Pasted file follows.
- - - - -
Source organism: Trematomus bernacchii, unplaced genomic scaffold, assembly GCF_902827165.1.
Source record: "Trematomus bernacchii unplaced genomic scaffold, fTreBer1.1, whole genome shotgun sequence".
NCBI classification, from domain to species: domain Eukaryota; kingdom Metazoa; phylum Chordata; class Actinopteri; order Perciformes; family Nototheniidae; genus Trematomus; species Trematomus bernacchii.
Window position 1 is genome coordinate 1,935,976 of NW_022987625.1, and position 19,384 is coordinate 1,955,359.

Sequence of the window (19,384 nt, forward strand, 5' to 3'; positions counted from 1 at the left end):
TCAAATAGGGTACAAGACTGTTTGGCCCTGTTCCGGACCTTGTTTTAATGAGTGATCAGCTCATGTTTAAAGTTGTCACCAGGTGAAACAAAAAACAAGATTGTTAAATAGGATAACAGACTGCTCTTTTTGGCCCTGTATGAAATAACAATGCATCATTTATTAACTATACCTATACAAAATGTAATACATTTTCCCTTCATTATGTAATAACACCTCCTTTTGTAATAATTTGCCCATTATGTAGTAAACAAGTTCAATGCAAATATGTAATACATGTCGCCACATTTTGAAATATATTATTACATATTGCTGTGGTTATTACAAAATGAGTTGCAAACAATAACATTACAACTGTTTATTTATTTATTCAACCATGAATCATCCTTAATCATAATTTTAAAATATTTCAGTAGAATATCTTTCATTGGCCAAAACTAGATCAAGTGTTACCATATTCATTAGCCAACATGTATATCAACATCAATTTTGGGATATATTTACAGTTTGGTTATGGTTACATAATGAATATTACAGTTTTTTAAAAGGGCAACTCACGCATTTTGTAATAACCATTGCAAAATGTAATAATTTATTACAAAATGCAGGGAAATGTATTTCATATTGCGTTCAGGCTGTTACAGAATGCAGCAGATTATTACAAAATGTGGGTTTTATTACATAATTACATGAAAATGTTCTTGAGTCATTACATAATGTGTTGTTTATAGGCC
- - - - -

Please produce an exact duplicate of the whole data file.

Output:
Source organism: Trematomus bernacchii, unplaced genomic scaffold, assembly GCF_902827165.1.
Source record: "Trematomus bernacchii unplaced genomic scaffold, fTreBer1.1, whole genome shotgun sequence".
NCBI classification, from domain to species: domain Eukaryota; kingdom Metazoa; phylum Chordata; class Actinopteri; order Perciformes; family Nototheniidae; genus Trematomus; species Trematomus bernacchii.
Window position 1 is genome coordinate 1,935,976 of NW_022987625.1, and position 19,384 is coordinate 1,955,359.

Sequence of the window (19,384 nt, forward strand, 5' to 3'; positions counted from 1 at the left end):
TCAAATAGGGTACAAGACTGTTTGGCCCTGTTCCGGACCTTGTTTTAATGAGTGATCAGCTCATGTTTAAAGTTGTCACCAGGTGAAACAAAAAACAAGATTGTTAAATAGGATAACAGACTGCTCTTTTTGGCCCTGTATGAAATAACAATGCATCATTTATTAACTATACCTATACAAAATGTAATACATTTTCCCTTCATTATGTAATAACACCTCCTTTTGTAATAATTTGCCCATTATGTAGTAAACAAGTTCAATGCAAATATGTAATACATGTCGCCACATTTTGAAATATATTATTACATATTGCTGTGGTTATTACAAAATGAGTTGCAAACAATAACATTACAACTGTTTATTTATTTATTCAACCATGAATCATCCTTAATCATAATTTTAAAATATTTCAGTAGAATATCTTTCATTGGCCAAAACTAGATCAAGTGTTACCATATTCATTAGCCAACATGTATATCAACATCAATTTTGGGATATATTTACAGTTTGGTTATGGTTACATAATGAATATTACAGTTTTTTAAAAGGGCAACTCACGCATTTTGTAATAACCATTGCAAAATGTAATAATTTATTACAAAATGCAGGGAAATGTATTTCATATTGCGTTCAGGCTGTTACAGAATGCAGCAGATTATTACAAAATGTGGGTTTTATTACATAATTACATGAAAATGTTCTTGAGTCATTACATAATGTGTTGTTTATAGGCC